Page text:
The Flood is a fictional parasitic alien lifeform and one of the primary antagonists in the Halo multimedia franchise. First introduced in the 2001 video game Halo: Combat Evolved, it returns in later entries in the series such as Halo 2, Halo 3, and Halo Wars. The Flood is driven by a desire to infect any sentient life of sufficient size; Flood-infected creatures, also called Flood, in turn can infect other hosts. The parasite is depicted as such a threat that the ancient Forerunners constructed artificial ringworld superweapons known as Halos to contain it and, as a last resort, to kill all sentient life in the galaxy in an effort to stop the Flood's spread by starving it.

Cortana (<i>Halo</i>) Fictional character in the Halo video game series

Cortana is a fictional artificially intelligent character in the Halo video game series. Voiced by Jen Taylor, she appears in Halo: Combat Evolved and its sequels, Halo 2, Halo 3, Halo 4, and Halo 5: Guardians. She also briefly appears in the prequel Halo: Reach, as well as in several of the franchise's novels, comics, and merchandise. During gameplay, Cortana provides backstory and tactical information to the player, who often assumes the role of Master Chief Petty Officer John-117. In the story, she is instrumental in preventing the activation of the Halo installations, which would have destroyed all sentient life in the galaxy.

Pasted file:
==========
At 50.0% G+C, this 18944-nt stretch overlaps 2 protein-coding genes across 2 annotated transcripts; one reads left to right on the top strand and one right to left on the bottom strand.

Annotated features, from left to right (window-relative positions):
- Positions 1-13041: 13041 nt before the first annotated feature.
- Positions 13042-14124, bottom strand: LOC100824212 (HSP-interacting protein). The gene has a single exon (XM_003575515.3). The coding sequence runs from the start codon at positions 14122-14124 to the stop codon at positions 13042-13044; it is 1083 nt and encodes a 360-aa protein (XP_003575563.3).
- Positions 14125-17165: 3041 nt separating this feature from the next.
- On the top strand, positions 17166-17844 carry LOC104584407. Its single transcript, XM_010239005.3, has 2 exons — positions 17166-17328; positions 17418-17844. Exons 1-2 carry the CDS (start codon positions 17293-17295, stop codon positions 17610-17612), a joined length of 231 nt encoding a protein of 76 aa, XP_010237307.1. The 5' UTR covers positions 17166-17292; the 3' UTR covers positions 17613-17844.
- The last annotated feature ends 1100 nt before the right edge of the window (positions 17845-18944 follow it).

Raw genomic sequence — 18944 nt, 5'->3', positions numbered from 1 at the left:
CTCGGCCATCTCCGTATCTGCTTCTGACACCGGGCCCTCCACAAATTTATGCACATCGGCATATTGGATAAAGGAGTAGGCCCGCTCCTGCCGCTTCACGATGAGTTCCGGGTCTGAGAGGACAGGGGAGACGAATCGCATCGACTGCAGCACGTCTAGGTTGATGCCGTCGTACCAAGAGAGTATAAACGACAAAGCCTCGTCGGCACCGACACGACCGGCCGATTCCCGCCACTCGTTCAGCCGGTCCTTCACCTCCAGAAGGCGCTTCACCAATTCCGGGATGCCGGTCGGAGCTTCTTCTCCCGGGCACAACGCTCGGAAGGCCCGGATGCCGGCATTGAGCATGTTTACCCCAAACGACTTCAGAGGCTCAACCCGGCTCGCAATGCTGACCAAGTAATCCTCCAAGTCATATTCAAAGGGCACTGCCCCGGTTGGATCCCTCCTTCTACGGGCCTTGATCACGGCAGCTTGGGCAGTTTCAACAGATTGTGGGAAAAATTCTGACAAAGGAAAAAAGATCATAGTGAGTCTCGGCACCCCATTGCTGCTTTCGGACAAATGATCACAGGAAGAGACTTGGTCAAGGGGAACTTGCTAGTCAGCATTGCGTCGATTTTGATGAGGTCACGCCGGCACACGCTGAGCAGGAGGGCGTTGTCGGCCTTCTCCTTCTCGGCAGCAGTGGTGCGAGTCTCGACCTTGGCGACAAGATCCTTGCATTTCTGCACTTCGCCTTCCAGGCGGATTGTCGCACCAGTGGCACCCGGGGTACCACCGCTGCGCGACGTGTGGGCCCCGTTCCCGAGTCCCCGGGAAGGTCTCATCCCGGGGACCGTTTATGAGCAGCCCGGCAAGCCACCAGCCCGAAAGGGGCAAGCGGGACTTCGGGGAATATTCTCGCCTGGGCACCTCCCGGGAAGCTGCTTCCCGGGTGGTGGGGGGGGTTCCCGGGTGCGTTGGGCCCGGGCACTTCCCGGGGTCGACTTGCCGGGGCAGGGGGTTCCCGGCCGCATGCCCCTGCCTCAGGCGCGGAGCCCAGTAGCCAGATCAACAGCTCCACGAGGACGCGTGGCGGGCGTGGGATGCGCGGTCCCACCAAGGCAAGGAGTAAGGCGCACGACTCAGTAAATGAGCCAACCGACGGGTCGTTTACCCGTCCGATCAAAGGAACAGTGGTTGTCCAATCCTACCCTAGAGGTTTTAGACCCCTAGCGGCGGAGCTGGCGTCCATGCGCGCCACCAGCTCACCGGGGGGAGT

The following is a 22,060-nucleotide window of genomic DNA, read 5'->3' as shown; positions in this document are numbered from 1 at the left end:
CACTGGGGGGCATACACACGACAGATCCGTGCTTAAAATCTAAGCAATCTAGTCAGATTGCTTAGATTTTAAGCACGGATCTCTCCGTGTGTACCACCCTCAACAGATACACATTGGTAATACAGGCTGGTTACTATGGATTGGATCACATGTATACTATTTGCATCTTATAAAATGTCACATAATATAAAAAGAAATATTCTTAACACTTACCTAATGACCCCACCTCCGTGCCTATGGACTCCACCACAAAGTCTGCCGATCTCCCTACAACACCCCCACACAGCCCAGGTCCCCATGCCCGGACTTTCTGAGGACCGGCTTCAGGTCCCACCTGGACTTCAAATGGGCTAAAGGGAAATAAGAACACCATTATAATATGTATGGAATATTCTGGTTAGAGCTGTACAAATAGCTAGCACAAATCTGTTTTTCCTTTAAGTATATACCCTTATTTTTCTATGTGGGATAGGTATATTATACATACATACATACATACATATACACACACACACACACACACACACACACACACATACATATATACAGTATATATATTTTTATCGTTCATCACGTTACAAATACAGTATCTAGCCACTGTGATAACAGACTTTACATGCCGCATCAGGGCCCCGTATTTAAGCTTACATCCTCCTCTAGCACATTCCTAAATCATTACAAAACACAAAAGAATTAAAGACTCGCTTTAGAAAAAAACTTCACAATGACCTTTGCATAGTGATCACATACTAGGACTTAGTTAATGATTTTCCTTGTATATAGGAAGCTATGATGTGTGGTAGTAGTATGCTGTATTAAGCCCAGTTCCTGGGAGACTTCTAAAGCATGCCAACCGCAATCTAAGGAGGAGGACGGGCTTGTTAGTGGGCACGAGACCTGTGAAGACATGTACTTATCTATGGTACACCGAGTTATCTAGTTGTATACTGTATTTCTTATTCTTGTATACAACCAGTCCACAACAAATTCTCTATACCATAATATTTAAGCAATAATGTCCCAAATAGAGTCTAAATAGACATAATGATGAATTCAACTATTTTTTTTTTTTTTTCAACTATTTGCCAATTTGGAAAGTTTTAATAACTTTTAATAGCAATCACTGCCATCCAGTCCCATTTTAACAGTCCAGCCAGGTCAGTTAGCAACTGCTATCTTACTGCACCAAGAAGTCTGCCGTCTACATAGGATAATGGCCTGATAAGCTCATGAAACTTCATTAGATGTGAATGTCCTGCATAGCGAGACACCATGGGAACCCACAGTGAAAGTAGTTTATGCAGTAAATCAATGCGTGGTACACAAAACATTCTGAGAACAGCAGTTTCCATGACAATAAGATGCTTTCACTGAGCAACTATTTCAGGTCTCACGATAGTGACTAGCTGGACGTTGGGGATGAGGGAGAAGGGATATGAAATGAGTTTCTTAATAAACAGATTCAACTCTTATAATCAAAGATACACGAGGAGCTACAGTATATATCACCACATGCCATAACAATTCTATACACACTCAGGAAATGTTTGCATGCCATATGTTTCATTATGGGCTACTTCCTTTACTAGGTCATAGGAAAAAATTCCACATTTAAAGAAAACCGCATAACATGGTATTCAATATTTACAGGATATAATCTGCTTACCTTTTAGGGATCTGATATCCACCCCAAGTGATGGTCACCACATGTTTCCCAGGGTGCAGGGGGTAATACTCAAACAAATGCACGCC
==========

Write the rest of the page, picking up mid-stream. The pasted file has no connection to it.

Master Chief (<i>Halo</i>) Fictional character in the Halo video game series

Master Chief Petty Officer John-117, or "Master Chief", is a fictional character and the protagonist in the Halo multimedia franchise. Master Chief is a playable character in the series of military science fiction first-person shooter video games Halo: Combat Evolved, Halo 2, Halo 3, Halo 4, Halo 5: Guardians and Halo Infinite. The character also appears in Halo books and graphic novels – including Halo: The Fall of Reach, Halo: The Flood, Halo: First Strike, and Halo: Uprising – and has minor appearances or cameos in other Halo media.